Nomura sees current account deficit 4.2%
The trade deficit worsened by an average of USD 3.8 billion between September and October during the last three years. However, the trend in imports ex-gold is also clearly higher, they warned.
Explaining the rising upside risks to higher CAD, they said the problem is that the rise in non-oil imports is not consistent with a slowing economy, as the IIP data suggest.
Also, the higher trade deficit reflects weak exports, driven by a seasonal rise in gold demand and also a genuine improvement in imports due to import substitution.
"The ongoing rebound in import suggests that supply-side constraints and the high cost of domestic production may be leading to greater import substitution, dragging on domestic industrial production and worsening the trade deficit, The rise in imports is not consistent with a slowing economy," they said.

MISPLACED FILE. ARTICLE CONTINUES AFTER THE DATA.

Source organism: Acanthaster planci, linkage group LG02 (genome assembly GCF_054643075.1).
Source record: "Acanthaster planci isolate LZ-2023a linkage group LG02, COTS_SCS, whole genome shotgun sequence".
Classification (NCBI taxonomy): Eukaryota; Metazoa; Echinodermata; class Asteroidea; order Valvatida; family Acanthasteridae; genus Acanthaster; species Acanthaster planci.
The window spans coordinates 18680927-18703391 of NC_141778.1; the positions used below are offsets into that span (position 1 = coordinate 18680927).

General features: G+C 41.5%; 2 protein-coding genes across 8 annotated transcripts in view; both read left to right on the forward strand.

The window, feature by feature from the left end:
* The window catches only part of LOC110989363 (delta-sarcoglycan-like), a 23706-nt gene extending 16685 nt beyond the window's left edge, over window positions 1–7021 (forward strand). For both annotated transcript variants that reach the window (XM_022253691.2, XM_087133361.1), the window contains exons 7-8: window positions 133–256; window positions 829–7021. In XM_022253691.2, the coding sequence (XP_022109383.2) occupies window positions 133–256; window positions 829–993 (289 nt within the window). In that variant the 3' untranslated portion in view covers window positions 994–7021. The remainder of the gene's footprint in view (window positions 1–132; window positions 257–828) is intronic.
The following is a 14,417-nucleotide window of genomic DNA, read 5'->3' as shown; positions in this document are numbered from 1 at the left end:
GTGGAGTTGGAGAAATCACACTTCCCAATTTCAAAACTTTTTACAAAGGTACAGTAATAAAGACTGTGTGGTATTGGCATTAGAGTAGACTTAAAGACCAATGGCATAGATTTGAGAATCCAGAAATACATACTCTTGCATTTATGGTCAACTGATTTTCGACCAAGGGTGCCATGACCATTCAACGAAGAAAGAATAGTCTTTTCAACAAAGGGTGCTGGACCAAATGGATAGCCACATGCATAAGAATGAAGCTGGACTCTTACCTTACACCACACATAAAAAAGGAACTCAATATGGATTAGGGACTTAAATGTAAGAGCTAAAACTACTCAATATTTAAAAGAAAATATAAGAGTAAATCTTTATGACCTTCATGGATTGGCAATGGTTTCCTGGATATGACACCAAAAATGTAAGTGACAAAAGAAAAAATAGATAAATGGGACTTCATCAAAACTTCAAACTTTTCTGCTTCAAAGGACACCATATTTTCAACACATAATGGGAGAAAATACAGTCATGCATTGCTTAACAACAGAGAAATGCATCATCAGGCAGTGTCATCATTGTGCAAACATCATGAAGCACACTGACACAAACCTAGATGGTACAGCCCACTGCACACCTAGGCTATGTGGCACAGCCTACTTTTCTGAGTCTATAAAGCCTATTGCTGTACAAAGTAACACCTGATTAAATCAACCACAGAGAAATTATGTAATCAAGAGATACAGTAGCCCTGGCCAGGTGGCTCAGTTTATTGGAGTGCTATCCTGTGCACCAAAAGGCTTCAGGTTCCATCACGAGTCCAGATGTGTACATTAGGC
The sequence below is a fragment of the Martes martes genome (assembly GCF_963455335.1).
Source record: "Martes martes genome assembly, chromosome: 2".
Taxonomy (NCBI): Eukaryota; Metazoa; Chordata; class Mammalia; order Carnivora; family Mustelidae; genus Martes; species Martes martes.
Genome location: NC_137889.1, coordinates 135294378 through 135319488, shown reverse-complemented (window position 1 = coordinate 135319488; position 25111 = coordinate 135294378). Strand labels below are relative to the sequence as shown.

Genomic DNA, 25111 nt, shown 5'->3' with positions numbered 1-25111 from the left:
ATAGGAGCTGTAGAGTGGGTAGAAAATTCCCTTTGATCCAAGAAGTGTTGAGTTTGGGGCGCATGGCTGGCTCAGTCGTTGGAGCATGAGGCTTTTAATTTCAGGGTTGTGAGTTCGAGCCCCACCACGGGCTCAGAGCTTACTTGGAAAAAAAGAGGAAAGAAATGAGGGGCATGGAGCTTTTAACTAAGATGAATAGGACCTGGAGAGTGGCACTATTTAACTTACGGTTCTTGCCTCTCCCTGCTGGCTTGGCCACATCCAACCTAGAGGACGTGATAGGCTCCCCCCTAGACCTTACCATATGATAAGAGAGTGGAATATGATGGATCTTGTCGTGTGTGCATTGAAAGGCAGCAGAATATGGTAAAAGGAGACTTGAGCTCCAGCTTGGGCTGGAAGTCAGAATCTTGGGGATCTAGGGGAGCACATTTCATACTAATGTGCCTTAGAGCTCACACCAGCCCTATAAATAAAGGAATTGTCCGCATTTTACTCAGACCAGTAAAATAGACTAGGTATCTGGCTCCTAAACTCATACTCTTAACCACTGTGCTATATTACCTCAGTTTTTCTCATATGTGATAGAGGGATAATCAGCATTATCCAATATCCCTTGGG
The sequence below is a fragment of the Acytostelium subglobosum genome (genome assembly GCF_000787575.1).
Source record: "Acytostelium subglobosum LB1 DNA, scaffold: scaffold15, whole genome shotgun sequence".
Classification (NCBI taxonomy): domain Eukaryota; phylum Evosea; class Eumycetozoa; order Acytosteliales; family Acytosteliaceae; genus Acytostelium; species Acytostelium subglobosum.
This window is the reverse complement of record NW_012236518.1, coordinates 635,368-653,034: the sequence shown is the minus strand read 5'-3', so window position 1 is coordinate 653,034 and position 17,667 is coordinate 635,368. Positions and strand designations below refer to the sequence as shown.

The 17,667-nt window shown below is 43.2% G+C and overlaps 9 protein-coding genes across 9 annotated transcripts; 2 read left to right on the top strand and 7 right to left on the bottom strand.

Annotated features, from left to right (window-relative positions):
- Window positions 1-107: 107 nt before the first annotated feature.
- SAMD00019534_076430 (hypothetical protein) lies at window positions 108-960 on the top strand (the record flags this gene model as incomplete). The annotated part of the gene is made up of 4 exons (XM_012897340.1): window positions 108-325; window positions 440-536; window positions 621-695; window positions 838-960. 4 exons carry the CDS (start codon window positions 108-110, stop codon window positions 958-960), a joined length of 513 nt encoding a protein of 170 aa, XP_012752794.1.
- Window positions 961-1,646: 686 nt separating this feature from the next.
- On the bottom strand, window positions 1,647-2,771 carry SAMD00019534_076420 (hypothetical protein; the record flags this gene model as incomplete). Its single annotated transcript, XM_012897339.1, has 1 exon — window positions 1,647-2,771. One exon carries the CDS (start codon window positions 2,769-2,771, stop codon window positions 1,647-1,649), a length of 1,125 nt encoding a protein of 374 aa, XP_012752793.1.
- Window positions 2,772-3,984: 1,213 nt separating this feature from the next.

The government and the Reserve Bank as also economists are of the view that the country can sustain a 3 per cent CAD comfortably with the current level of capital inflows.
Nomura, however, downplayed latest contraction in IIP saying the negative industrial output data may be exaggerating the growth slowdown, as power outages have also constrained production.
"Overall, the data suggest that the economy is facing severe supply-side constraints, making it imperative to ease bottlenecks. Until then, we expect recovery to remain shallow as the economy will be quick to hit a ceiling," Nomura said.
Be the first to comment.